I just read this; "Eternity is just the redemption of time, it's return to innocence, so to say, and it's transformation back again into space" There was a recent cosmological theory that circulated the internet recently with the premise that the universe may indeed do exactly that. It made me laugh to find it written here in this book.



Right now I'm reading non-fiction, The God Delusion by Richard Dawkins (from where I plan on reading The Greatest Show on Earth. Before this book I read God is not Great by Christopher Hitchens, and after all listed, I will be trying to get a copy of Stephen Hawking's The Grand Design).

But when I was younger, I poured through Hesse and Dostoevsky as a daily ritual. Demian is an AMAZING book that opened my eyes to the concept of Taoism when I was barely ten years old, which is sort of related to what he calls Abraxas--- there should be neither light nor dark, rather a balance of the two coexisting in perfect harmony.

Dostoevsky is by far my favorite author, though. The Brothers Karamazov and Crime and Punishment were exquisite for a plethora of reasons. Any other Dostoevsky fans, or am I nutter?


I too am a huge fan of both Dostoevsky and Hesse. Der Steppenwolf and The Demons (The Possessed) are probably my favourites, although it's a close call.


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02 Oct 2010, 12:14 pm

At the moment I am reading HP Lovecraft's Shadow Over Innsmouth in French.
'ducks'
Yes I know that the idea of HPL in French is rather weird, but I am still learning French and the method that really works for me is reading. Got the French translation of The Case Of Charles Dexter Ward some time ago and thought I could go on.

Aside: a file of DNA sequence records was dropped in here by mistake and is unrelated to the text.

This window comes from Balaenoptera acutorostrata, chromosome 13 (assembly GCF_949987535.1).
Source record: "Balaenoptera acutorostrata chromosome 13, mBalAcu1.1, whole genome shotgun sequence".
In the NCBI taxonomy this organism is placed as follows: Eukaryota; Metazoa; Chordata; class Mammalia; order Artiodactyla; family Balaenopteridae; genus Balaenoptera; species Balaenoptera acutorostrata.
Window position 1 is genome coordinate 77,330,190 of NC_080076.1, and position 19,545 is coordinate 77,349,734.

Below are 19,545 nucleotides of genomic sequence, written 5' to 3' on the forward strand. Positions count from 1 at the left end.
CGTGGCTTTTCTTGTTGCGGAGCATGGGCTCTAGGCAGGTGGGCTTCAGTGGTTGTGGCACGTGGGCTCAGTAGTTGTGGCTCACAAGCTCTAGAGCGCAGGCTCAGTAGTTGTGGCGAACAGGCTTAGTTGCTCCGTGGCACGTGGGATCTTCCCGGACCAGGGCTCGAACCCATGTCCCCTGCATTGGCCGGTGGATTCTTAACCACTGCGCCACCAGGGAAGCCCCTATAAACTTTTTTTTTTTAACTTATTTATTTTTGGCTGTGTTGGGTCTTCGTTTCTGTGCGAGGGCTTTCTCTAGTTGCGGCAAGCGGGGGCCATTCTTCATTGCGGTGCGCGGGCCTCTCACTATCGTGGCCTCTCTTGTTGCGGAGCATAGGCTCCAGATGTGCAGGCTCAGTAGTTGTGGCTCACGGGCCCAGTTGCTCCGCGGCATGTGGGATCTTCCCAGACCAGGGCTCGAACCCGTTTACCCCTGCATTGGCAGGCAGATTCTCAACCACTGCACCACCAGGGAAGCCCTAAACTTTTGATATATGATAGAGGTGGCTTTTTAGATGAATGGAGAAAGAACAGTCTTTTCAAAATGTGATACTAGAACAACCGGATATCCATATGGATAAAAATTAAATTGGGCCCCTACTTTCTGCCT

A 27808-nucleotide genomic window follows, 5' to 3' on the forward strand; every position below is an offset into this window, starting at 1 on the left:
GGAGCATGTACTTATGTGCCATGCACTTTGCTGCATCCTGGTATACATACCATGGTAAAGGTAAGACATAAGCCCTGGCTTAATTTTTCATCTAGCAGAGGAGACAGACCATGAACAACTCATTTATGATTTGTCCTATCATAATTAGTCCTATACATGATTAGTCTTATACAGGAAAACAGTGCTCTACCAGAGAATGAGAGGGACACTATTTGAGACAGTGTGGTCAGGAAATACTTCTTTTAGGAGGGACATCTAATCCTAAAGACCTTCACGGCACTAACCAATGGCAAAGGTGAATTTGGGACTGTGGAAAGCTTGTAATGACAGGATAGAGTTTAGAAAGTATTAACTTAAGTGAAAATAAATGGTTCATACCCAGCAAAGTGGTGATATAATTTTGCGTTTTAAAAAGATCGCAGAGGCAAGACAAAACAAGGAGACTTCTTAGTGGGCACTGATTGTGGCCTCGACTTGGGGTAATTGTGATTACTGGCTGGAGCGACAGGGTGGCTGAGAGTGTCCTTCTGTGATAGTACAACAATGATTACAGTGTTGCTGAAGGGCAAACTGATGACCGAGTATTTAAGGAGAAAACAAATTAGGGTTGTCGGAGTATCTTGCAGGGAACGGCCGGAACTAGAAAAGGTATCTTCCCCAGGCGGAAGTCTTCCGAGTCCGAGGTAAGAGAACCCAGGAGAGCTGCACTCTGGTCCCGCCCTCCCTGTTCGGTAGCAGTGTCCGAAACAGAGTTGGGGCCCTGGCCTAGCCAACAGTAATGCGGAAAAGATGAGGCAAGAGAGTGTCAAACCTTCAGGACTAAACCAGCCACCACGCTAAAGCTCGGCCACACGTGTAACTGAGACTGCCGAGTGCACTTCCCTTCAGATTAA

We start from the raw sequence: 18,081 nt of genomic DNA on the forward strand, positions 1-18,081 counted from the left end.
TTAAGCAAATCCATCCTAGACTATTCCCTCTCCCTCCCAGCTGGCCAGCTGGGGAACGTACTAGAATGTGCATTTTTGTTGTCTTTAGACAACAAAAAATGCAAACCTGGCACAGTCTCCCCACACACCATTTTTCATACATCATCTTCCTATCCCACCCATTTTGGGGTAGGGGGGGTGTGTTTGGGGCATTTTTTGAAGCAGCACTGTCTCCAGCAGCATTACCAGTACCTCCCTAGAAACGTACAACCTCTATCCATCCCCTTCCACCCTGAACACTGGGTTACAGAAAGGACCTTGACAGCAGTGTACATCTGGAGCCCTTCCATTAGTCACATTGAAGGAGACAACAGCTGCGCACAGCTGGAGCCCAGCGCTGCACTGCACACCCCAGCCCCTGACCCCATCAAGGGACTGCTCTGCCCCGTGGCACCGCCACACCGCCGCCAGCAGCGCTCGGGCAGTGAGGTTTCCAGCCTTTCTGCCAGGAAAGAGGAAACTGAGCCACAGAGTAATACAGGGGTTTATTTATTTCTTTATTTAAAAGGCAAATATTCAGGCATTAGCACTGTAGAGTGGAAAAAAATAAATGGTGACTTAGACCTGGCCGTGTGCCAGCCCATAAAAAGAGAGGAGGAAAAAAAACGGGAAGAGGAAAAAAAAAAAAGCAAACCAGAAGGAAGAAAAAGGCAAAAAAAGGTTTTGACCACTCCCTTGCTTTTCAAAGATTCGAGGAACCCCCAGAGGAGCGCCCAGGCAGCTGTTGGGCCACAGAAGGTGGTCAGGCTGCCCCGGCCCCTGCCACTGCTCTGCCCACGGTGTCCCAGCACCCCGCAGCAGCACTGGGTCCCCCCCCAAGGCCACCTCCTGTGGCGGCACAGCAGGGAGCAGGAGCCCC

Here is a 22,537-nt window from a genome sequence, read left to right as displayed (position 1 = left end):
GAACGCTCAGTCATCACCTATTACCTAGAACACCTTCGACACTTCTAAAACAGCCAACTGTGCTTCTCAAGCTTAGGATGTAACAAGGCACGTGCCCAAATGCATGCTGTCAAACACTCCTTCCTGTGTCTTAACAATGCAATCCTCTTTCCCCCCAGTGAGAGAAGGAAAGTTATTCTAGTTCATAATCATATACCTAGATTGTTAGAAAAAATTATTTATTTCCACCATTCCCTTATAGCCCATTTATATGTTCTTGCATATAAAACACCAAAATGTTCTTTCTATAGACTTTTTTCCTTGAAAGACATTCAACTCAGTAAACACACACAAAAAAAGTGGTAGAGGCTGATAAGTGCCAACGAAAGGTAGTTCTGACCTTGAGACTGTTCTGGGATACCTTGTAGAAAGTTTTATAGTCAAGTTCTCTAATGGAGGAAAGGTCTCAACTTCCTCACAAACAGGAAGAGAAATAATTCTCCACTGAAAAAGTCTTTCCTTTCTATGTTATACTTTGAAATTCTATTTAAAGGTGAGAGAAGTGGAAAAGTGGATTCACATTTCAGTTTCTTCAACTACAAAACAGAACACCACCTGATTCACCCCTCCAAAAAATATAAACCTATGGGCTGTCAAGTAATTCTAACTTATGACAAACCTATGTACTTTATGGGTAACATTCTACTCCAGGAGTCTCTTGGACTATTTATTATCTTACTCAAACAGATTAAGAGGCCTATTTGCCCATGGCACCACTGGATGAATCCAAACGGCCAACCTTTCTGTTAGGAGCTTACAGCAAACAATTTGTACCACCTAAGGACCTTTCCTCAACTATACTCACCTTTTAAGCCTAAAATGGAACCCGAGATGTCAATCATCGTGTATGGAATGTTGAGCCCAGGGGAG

French is primarily for long commutes though, at this moment before I go to bed I read several pages of Victor Pelevin's Numbers. In Russian, of course, I find that Slavic languages lose quite a lot of their expressive power when translated in English.



Sallamandrina
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02 Oct 2010, 12:22 pm

If you want to read in French and like Lovecraft, check Huysmans - you might like it (À rebours made a rather strong impression on me, although it was a long time ago).


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02 Oct 2010, 1:24 pm

Thanks for the tip, I'll check it out.
I am actually using ebooksgratuits.com to get something to read, they seem to have quite a variety there.



MONKEY
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05 Oct 2010, 4:59 pm

Image

It's very good so far, only got it today but already almost half way through. It's basically about some alternate world where it's all run by chimps and bonobos and there's this chimp that thinks he's a human. In that world the bonobos are the chimps' equivalent of a black person, so there are references to "bonoboism" and stuff like that.
Also, this book is not for the prudish, seriously some of the stuff on there is just pervy :lol:


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05 Oct 2010, 5:09 pm

MONKEY wrote:
Image

It's very good so far, only got it today but already almost half way through. It's basically about some alternate world where it's all run by chimps and bonobos and there's this chimp that thinks he's a human. In that world the bonobos are the chimps' equivalent of a black person, so there are references to "bonoboism" and stuff like that.
Also, this book is not for the prudish, seriously some of the stuff on there is just pervy :lol:


"Jenny" by Douglas Preston is very good but it will break your heart. It's about a family that raises a chimp to live as a human ( as

much as possible). The story is fictional but he states that all the incidents described in the book are incidents that happened to

one of five different chimps. Did I say that right? Things start going wrong when Jenny reaches sexual maturity. She doesn't

fully belong in either the human or chimp world and the results are tragic. It is well written though.